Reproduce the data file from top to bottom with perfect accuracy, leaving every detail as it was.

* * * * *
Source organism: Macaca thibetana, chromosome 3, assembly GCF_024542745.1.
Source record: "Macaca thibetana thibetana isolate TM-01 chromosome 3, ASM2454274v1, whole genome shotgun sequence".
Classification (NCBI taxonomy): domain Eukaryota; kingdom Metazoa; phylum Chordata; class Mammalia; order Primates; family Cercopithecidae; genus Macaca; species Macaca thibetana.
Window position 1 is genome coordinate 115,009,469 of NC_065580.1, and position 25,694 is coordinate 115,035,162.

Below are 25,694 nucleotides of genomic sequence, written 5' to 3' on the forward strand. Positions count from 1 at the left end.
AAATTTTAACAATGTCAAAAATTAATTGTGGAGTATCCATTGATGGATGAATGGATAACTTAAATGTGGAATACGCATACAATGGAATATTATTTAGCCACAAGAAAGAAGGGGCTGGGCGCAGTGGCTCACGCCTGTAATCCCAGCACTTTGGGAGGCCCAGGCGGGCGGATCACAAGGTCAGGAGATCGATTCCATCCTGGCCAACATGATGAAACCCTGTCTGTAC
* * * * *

Source organism: Macaca thibetana, chromosome 3, assembly GCF_024542745.1.
Source record: "Macaca thibetana thibetana isolate TM-01 chromosome 3, ASM2454274v1, whole genome shotgun sequence".
Classification (NCBI taxonomy): domain Eukaryota; kingdom Metazoa; phylum Chordata; class Mammalia; order Primates; family Cercopithecidae; genus Macaca; species Macaca thibetana.
Window position 1 is genome coordinate 115,009,469 of NC_065580.1, and position 25,694 is coordinate 115,035,162.

Below are 25,694 nucleotides of genomic sequence, written 5' to 3' on the forward strand. Positions count from 1 at the left end.
AAATTTTAACAATGTCAAAAATTAATTGTGGAGTATCCATTGATGGATGAATGGATAACTTAAATGTGGAATACGCATACAATGGAATATTATTTAGCCACAAGAAAGAAGGGGCTGGGCGCAGTGGCTCACGCCTGTAATCCCAGCACTTTGGGAGGCCCAGGCGGGCGGATCACAAGGTCAGGAGATCGATTCCATCCTGGCCAACATGATGAAACCCTGTCTGTAC